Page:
FSU Religion faculty awarded prestigious Luce Foundation grant to examine race, build health equity
Two researchers from Florida State University’s Department of Religion have received a $250,000 grant from the Henry Luce Foundation’s Religion and Theology Program to examine racial justice, Black political activism and religion in the American South and to document, study and challenge structures that drive health disparities in the region.
Assistant professors of religion Jamil Drake and Laura McTighe will use the grant to build a digital archive around the work of health justice titled “The Callie House Project: Religion and Public Health in the Black Experience in the American South.”
Named after a Tennessee washerwoman who organized formerly enslaved people in churches across the South to build mutual-aid societies and campaign for reparations at the turn of the 20th century, “The Callie House Project” centers around the variety of Black Southern religious sites and practitioners who organized health models and their own institutions.
“McTighe and Drake have already shown themselves to be leaders in one of the most vibrant subfields in the study of religion at present: the analysis of how the collective struggles of Black Americans have made use of links between race and religion,” said Martin Kavka, chair of the Department of Religion. “This grant expresses their commitments to others: to their partner organizations working for racial justice, particularly in health care; to the city of Tallahassee; and to the students and public who will make use of the archive that will reshape the stories told about race, religion and health care in the South.”
Over the next three years, McTighe and Drake will work in partnership with Black Southerners to analyze health disparities in the studied communities and provide evidence to suggest new policy changes.
“This grant is a chance to truly honor and learn from the Black women and elders who pioneered models of community health and well-being that societies are still building upon today,” Drake said.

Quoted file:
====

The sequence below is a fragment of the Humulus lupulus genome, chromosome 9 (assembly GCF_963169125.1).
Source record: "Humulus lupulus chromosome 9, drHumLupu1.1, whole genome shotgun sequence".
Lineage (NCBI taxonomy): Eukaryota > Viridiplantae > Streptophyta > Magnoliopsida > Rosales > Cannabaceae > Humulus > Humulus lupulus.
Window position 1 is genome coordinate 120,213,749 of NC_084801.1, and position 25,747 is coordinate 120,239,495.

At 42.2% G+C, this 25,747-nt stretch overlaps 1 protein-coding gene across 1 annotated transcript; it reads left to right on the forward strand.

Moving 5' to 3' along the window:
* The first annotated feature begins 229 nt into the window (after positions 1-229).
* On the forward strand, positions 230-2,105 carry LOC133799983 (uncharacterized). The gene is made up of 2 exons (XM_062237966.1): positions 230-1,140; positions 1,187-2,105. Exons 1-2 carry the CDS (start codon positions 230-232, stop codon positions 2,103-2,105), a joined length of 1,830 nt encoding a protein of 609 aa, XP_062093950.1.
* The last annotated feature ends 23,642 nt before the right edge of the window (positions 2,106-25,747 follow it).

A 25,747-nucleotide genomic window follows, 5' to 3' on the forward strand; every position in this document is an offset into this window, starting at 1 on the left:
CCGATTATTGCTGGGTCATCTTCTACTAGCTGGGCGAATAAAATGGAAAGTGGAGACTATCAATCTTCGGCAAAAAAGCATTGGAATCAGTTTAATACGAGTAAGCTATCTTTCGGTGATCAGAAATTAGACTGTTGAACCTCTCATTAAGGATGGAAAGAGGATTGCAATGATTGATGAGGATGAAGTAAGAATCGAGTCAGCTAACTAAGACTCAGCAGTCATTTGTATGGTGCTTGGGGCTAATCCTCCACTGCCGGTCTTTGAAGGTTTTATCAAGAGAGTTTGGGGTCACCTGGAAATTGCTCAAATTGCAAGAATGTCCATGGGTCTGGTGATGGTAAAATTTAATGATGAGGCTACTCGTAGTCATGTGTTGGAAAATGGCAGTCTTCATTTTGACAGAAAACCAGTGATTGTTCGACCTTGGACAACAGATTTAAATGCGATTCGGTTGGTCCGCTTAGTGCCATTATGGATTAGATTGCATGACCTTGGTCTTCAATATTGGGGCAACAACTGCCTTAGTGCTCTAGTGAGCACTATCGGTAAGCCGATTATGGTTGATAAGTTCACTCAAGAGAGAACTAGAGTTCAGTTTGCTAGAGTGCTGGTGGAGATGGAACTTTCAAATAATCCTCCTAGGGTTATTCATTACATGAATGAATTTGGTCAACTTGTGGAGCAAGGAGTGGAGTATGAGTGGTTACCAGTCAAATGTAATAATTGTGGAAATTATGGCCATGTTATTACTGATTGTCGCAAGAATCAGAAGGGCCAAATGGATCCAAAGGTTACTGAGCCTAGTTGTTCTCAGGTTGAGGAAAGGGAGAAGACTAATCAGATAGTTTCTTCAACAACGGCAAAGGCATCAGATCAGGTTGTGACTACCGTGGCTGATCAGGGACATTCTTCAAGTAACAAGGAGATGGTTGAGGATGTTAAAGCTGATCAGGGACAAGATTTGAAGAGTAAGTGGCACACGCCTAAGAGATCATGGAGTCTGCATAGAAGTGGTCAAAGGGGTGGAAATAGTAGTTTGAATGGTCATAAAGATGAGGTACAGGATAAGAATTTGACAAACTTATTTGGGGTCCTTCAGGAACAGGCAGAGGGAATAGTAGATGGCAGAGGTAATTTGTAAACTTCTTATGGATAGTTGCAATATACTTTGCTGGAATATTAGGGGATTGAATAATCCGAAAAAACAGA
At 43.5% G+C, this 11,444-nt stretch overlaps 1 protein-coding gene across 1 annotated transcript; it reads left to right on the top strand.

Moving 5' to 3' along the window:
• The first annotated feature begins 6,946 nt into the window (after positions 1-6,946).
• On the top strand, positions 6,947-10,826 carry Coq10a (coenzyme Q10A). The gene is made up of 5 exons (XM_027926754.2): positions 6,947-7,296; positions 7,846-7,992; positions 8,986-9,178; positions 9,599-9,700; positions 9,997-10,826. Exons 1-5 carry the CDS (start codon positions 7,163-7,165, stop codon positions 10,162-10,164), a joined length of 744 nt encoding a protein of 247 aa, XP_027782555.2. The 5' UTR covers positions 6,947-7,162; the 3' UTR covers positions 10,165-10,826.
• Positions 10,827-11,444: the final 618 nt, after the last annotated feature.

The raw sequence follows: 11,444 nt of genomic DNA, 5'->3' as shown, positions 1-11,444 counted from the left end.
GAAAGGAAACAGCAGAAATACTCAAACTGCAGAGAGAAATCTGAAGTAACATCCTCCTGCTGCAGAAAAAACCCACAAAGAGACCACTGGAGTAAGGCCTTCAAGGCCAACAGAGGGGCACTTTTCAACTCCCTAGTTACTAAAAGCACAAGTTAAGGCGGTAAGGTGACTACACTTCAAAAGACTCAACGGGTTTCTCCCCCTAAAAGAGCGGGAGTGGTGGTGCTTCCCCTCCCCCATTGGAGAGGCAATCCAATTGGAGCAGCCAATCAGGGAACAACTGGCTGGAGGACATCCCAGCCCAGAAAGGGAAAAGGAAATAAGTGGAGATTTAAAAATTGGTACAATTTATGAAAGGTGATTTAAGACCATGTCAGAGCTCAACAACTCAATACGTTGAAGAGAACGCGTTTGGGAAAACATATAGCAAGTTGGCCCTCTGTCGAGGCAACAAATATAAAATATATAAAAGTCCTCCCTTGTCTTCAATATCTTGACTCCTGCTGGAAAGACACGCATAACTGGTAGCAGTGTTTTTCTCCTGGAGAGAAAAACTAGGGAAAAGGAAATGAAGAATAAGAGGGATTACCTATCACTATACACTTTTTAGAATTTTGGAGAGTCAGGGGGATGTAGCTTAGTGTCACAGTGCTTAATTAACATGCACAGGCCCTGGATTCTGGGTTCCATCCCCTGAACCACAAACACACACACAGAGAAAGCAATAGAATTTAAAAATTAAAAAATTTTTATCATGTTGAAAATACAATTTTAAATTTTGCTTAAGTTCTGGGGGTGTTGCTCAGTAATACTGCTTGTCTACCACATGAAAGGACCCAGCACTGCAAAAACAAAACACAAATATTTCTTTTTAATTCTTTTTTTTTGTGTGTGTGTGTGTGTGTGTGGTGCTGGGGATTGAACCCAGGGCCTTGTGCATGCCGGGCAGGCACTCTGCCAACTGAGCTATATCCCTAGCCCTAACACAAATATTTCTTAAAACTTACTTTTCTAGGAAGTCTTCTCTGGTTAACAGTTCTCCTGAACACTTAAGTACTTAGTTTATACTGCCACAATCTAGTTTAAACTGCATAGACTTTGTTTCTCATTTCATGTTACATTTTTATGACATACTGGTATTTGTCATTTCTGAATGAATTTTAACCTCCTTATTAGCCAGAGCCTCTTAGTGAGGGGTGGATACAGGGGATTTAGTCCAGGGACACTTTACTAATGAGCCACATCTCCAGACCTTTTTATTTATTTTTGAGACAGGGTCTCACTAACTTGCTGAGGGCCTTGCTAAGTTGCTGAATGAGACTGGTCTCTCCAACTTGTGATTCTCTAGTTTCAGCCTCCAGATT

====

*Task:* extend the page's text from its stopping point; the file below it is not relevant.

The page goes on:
“The Callie House Project” is one of 12 projects selected from hundreds of submissions that align with the Luce Foundation’s goals of rethinking established understandings of religion and race in America, imagining alternative possibilities and changing the terms of public discourse.
“These collaborative projects connect diverse knowledge-makers and encourage them to work together in novel ways, pushing creatively at the boundaries of existing knowledge territories,” said Jonathan VanAntwerpen, program director of the Luce Foundation’s Religion and Theology Program. “We are delighted to support this innovative work, and we look forward to learning, along with others, from the new knowledge and insights it will produce.”
Drake and McTighe’s project advances public knowledge about Black religion and politics in the South by prioritizing research into female-led grassroots activism and reproductive justice. Their work will add a crucial yet often-overlooked aspect of Black human rights activism in U.S. history, and their digital archival project will move beyond a conventional view of history.
“To understand the history of the Black freedom struggle in the American South, we must grapple with the political activism of Black women and Black religious entities in matters of health and reproductive justice,” McTighe said. “Working in partnership with Black women activists and health practitioners to document the untold racial justice organizing histories in our region, we hope to alter public discourse and build greater health equity across the South.”
Beyond recognizing Drake and McTighe’s research excellence, the grant acknowledges the pair’s deep commitment to community, as well as their knowledge and organizing work in creating new worlds based on equality and justice.
To allow graduate students to participate in the project, McTighe and Drake will host a graduate seminar in Fall 2022 on “Race, Religion and Health.” Similar opportunities for undergraduates will be available in the following semesters.
This project is part of a new grant-making initiative from the Henry Luce Foundation’s Religion and Theology Program on advancing public knowledge on the topic of race, justice and religion in America. Through this grant cycle, the Luce Foundation aims to support collaborative, experimental and field-shaping initiatives that enliven the practice of public scholarship on — and promote public understanding of — race, justice and religion in America.
For more information, visit https://religion.fsu.edu/.